Judges 20:2 Parallel Verses [⇓ See commentary ⇓]

Judges 20:2, NIV: The leaders of all the people of the tribes of Israel took their places in the assembly of God's people, four hundred thousand men armed with swords.

Judges 20:2, ESV: And the chiefs of all the people, of all the tribes of Israel, presented themselves in the assembly of the people of God, 400,000 men on foot that drew the sword.

Judges 20:2, KJV: And the chief of all the people, even of all the tribes of Israel, presented themselves in the assembly of the people of God, four hundred thousand footmen that drew sword.

Judges 20:2, NASB: And the leaders of all the people, all the tribes of Israel, took their stand in the assembly of the people of God, four hundred thousand foot soldiers who drew the sword.

Judges 20:2, NLT: The leaders of all the people and all the tribes of Israel--400,000 warriors armed with swords--took their positions in the assembly of the people of God.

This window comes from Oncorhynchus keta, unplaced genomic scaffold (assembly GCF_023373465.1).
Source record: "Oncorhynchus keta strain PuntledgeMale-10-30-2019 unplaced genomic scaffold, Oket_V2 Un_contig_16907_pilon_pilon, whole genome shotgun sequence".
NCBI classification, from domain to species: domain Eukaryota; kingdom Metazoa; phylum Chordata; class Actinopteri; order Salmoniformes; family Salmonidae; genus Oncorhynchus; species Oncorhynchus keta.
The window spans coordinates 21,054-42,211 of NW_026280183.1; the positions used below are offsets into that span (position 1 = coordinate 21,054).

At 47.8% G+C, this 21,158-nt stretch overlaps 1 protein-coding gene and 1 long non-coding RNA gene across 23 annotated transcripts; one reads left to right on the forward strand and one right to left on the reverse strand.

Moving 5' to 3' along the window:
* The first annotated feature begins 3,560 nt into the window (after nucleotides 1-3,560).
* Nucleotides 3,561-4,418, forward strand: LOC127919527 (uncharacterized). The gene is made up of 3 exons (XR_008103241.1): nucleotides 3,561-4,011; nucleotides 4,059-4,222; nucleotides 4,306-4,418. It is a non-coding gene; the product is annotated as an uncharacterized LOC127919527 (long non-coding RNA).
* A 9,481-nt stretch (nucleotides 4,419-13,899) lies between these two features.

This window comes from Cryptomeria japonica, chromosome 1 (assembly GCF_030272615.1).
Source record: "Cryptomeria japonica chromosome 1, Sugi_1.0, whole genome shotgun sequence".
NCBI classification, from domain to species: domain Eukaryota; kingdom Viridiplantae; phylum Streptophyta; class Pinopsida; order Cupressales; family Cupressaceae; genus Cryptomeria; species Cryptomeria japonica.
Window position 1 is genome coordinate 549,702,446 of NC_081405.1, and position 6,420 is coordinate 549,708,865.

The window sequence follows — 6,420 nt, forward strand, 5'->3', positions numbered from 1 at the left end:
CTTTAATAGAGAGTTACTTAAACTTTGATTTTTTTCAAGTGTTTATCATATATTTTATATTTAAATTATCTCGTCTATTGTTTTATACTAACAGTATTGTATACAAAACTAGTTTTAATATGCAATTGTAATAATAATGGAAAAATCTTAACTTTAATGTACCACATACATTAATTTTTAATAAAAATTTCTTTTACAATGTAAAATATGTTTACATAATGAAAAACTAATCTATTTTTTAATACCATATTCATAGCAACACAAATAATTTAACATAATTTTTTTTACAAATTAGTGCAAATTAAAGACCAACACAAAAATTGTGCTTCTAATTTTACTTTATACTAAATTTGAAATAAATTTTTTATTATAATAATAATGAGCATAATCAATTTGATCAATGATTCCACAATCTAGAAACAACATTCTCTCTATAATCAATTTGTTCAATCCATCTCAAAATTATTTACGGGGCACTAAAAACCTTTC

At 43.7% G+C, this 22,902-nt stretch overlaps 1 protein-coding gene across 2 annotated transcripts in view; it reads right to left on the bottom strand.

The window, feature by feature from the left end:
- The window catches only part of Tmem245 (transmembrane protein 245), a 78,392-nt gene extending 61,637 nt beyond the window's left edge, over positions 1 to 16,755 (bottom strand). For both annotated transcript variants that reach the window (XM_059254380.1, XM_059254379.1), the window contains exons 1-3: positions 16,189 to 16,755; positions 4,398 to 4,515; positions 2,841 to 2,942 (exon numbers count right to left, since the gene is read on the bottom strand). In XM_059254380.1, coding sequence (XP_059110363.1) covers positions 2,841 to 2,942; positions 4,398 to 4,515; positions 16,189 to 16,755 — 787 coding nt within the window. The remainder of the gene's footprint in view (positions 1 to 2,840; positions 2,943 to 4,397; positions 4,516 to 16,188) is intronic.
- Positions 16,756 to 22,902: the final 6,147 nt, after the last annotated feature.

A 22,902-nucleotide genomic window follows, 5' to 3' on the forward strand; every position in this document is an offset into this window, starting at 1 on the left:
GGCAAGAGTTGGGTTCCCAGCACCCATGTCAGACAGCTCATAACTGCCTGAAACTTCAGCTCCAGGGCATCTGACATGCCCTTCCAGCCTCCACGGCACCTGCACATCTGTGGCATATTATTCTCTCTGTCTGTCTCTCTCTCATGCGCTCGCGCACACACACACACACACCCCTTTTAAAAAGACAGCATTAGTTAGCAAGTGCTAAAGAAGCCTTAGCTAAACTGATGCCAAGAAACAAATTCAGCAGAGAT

Judges 20:2, CSB: The leaders of all the people and of all the tribes of Israel presented themselves in the assembly of God's people: four hundred thousand armed foot soldiers.

What does Judges 20:2 mean? [⇑ See verse text ⇑]

Israel's response to the gruesome packages sent by the Levite (Judges 19:29–30) must have been greater than he imagined. The Levite cut the body of his murdered concubine into twelve pieces, sending them throughout Israel. This was almost certainly accompanied by an account of her rape and murder at the hands of the men of Gibeah (Judges 19:22–28).

Leaders of the other eleven tribes of Israel are shocked and outraged at the evil perpetrated by these men of the tribe of Benjamin (Judges 19:14). Clearly, events had been discussed enough that Israel's response was already decided. What's described here is not merely a meeting, it is a mustering of troops in massive numbers.

The total number of troops is subject to debate among scholars. The Hebrew term 'eleph can mean "thousands," but it is also used for "clans" and "divisions" (Judges 6:15). For context, a force of 400,000 would have exceeded the size of the greatest armies of ancient history. This figure does not include the 26 'eleph which Benjamin will rally as an opposing force. Scripture notes explicitly that Israel was never expected to take Canaan through overwhelming numbers (Deuteronomy 7:1). All the same, the exact number is not especially important to the story. What's clear is that every tribe—other than Benjamin (Judges 20:3)—is prepared for a fight.

The encouraging aspect of this passage is the rare moment of unity. At least for now, Israel sees themselves as a single nation belonging to the Lord and are willing to follow His direction.